Happy Weekend Inspiration Card 5

This weekend's inspiration card is a playful approach to a very serious topic. Jilian Curtis from blog-me-til-midnight.blogspot.com invited me to create an illustration for a home-schooling project that she was doing with her children. She was building a small Holocaust memorial in their front yard, to help the kids remember all the Jews that lost their lives.

Jilian's invitation made me recall a speech that I was able to attend recently, by Holocaust survivor Gerda Weissmann Klein. The lecture hall was extremely full, people were sitting in the aisles, standing in every free spot, and listening intently from the crowded entrance. Her lecture transfixed the entire audience, you would have heard a penny drop. Instead of seeing a defeated elderly war-survivor telling horrifying stories from the war, I was baffled to encounter a still very good looking, warm-hearted, positive woman on the stage, with a big (though sometimes sad) smile on her face. I was fascinated how a woman who had lived through such atrocities could be so positive! I left with some of her inspiring words resonating in my mind. This is a part of her speech that I remember (not her words, but mine, recalling): "Imagine wanting to go home, but not having a home. Not having a passport. No money, no own clothes, no rights. In one of the camps I was at, there was hardly enough food for us. A large pot of soup for too many people, with maybe one potato at the bottom. If by pure coincidence one day you received this one potato, the happiness you felt was unbelievable. I lost my father, mother and brother, I was deported to work. This happened to me and many others. When I was freed it was a miracle. I was given my life back. I feel extremely lucky that I was allowed not only to survive, to be rescued, but to be able to marry, and live a long happy life with my later husband in the United States. My message to you is that we should all be happy for what we have. Let's enjoy every day and everything to its fullest. We have it so good. Let's appreciate every little thing we have."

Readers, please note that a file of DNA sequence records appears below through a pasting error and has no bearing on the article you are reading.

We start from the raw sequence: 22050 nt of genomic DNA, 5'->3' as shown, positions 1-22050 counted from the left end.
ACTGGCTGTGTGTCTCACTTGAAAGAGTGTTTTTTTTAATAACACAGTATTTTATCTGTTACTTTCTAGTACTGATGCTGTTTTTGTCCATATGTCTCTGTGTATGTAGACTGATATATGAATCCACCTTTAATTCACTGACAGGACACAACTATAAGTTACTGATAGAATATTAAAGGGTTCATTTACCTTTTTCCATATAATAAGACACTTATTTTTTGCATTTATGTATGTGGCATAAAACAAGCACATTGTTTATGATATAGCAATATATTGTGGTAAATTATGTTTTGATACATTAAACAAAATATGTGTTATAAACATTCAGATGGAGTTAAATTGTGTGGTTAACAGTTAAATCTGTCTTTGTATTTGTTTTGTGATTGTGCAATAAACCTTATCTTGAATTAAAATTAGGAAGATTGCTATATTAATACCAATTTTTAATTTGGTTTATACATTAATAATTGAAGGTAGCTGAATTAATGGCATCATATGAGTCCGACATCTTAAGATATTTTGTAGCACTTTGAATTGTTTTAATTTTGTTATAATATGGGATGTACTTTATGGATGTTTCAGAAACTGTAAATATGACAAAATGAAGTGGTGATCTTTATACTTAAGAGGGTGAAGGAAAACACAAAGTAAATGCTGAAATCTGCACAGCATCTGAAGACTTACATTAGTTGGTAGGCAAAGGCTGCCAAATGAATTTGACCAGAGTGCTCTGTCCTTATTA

Mrs. Klein has written many books, won an Academy Award, and founded the "Gerda and Kurt Klein Foundation". Her speech, wisdom and attitude to life is a great wealth of inspiration to me. The topic Holocaust is also almost overwhelmingly complex to boil it down to a small inspiration card. But I had to choose. While this inspiration sentence doesn't reflect any core reason of the Holocaust, it reflects a contributing factor (that was missing in Germany at the time), and one of Ms. Klein's missions with the "Gerda and Kurt Klein Foundation": to be tolerant and respectful of others.